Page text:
In ultra-competitive markets, product differentiation is crucial. Countless books, blog posts, talks, and trainings have been dedicated to product development -- and with good reason. Without a product that serves a need for a specific target audience and stands apart from the competition, you don't have a company. And even these factors aren't enough -- you also need to make people aware of your offering and communicate its value in a compelling way through effective marketing and sales positioning. 

The world of product managers is necessarily deliberate. To make a distinct product -- that comes with a distinct story -- you have to be ruthlessly clear about what your product does and what it doesn't. Who it serves and who it's not right for. 

Compare this with how founders and other leaders approach their company's culture. Instead of a deliberate process of product development, cultures tend to "just happen" as an afterthought -- or worse, not be thought of at all. The language surrounding culture development -- "organic," "ad hoc," "undefined" -- couldn't be farther from the vernacular of product managers.

This is a huge missed opportunity in a world where competition for talent is just as intense as within a product category. 

This is something that our CEO, Mike Volpe, often talks about. It's important to design company culture as a product just as intentionally as you would the offering you sell. Here are some reasons why.

It helps attract the right people.

Just as your product has an intended audience, and also some people it's not right for, your culture should function in the same way. This isn't to say certain people are "bad;" they're just simply not a fit for your particular culture (and probably an amazing fit somewhere else).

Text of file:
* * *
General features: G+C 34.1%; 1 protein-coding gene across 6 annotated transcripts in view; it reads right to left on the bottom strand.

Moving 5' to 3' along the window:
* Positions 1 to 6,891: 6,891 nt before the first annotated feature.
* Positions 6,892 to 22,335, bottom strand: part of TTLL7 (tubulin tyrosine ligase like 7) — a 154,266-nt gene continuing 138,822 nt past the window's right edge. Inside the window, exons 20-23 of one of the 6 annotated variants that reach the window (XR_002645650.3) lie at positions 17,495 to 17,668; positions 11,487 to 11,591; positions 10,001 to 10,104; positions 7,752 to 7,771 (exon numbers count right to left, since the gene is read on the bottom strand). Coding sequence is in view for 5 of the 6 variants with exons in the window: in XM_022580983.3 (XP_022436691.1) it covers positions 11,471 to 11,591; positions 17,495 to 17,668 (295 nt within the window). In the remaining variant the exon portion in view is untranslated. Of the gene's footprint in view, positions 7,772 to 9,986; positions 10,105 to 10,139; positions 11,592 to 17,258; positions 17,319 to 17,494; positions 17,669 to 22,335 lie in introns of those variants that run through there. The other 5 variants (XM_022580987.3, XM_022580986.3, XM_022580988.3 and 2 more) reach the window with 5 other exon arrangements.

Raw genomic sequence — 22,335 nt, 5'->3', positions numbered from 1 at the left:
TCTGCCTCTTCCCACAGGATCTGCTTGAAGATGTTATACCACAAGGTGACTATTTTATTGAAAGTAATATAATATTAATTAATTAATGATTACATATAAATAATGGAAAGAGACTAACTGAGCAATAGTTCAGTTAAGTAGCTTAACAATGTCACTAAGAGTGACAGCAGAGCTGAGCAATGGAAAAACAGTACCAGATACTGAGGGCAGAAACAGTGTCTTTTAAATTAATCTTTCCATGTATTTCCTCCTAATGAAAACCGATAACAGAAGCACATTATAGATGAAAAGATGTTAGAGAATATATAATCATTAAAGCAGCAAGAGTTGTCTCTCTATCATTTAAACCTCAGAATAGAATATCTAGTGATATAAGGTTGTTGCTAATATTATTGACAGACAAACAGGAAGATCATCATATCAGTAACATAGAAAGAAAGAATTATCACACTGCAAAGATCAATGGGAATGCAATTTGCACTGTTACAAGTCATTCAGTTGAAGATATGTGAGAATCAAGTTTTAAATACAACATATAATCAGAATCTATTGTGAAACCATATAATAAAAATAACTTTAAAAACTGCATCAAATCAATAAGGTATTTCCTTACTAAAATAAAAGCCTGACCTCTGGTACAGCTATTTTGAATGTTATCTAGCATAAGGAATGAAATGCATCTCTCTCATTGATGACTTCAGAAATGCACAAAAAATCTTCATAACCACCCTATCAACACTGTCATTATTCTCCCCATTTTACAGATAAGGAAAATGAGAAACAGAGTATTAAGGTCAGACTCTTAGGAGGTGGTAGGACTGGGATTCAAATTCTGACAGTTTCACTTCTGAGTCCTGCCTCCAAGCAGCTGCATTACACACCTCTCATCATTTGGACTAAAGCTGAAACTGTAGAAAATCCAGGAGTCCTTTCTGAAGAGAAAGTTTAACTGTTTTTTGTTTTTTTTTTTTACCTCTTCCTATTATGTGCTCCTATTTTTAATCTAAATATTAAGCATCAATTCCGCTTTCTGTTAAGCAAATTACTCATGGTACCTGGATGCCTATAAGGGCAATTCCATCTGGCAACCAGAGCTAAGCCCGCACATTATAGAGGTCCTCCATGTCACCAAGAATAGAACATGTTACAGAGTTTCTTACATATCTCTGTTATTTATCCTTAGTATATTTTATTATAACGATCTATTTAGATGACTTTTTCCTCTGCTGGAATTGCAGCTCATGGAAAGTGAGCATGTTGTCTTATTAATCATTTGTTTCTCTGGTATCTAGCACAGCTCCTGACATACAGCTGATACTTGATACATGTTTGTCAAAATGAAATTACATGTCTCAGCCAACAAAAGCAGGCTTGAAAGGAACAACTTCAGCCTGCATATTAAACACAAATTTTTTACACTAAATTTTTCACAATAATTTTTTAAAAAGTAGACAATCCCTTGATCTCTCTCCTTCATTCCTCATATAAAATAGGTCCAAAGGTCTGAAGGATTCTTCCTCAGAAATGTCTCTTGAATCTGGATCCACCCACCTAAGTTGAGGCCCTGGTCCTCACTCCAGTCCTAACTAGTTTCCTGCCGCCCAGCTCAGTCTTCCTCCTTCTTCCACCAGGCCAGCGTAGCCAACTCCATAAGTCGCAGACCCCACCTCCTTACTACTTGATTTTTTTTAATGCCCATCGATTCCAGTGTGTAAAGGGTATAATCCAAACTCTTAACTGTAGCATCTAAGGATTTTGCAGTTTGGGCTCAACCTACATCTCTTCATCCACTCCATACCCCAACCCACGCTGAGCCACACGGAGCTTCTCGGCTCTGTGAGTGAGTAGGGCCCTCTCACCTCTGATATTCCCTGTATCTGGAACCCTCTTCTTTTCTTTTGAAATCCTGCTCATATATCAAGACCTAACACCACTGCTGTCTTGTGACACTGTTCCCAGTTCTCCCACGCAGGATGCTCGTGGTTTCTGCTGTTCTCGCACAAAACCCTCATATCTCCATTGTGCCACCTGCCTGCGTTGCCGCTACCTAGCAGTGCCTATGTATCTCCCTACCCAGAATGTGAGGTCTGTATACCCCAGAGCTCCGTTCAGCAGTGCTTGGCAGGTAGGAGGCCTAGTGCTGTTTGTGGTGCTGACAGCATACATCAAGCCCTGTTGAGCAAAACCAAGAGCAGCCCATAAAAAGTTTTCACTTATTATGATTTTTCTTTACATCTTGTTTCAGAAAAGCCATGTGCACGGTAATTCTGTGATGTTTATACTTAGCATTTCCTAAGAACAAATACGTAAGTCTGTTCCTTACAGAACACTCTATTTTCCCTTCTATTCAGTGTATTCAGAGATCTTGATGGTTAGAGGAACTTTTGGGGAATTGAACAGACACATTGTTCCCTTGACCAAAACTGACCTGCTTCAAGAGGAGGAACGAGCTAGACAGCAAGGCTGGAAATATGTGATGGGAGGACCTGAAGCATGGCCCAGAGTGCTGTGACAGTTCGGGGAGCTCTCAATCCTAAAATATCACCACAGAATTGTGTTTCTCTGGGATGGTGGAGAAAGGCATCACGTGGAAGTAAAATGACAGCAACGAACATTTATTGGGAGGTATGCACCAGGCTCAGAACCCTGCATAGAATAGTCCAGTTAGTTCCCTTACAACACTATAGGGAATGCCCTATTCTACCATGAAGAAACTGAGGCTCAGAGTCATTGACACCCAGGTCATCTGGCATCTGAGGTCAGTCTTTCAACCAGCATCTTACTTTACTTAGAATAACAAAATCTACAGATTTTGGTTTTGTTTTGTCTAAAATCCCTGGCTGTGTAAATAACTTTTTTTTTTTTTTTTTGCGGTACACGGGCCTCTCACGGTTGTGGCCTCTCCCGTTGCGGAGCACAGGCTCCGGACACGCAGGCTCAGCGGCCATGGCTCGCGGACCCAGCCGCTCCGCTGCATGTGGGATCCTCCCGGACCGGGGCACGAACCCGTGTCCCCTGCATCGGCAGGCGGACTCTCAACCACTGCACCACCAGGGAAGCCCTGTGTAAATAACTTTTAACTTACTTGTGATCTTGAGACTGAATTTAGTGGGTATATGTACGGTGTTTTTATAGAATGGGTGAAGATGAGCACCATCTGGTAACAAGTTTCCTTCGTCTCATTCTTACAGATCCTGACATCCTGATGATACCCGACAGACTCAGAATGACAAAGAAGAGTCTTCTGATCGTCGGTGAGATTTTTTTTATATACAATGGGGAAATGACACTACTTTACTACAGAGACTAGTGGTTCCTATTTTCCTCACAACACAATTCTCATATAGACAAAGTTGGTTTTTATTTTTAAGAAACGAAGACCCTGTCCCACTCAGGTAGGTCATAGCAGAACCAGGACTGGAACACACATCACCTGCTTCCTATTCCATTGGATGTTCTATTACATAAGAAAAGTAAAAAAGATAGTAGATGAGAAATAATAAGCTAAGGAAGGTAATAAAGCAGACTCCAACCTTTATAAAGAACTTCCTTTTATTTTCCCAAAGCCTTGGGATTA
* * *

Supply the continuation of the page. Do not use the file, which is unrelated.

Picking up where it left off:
Deliberately defining and communicating your culture can make it easier to determine who it is you're looking for, but it also works the other way -- helping the right candidates find and choose you as well. 

It protects your company against homogenization.

Too many companies conflate "culture" with perks. And if your culture hinges on cold brew, free lunch, and a ping pong table, you're in big trouble when the company down the street matches these things, and rolls out free dry cleaning to boot. 

When culture isn't defined and you're relying on an assortment of perks to fill the gap, you always have to keep up with what your competitors are offering. And this quickly becomes a race to a homogenous bottom. If your product relies on a few flashy but ultimately meaningless bells and whistles for differentiation, it's not long for this market -- and neither is your culture. 

It gives you a guidepost for your entire people strategy.

What performance management process should your company use? How should we think about career development? What training should people be offered?

Without a defined culture, all of these questions that inevitably come up as a company scales have to be tackled one-off. On the other hand, deliberately designing culture early on results in more efficiency later because it serves as a guidepost for all future people strategy. The questions can now be framed as: What performance management process aligns with and lives our culture? Now you don't have to start from scratch, and it becomes much easier to create an entire employee experience that gels together -- and stands apart. 

If people are truly the most important asset at your company, then culture should be elevated to the level of product, and treated just as carefully and deliberately. It's just good for business.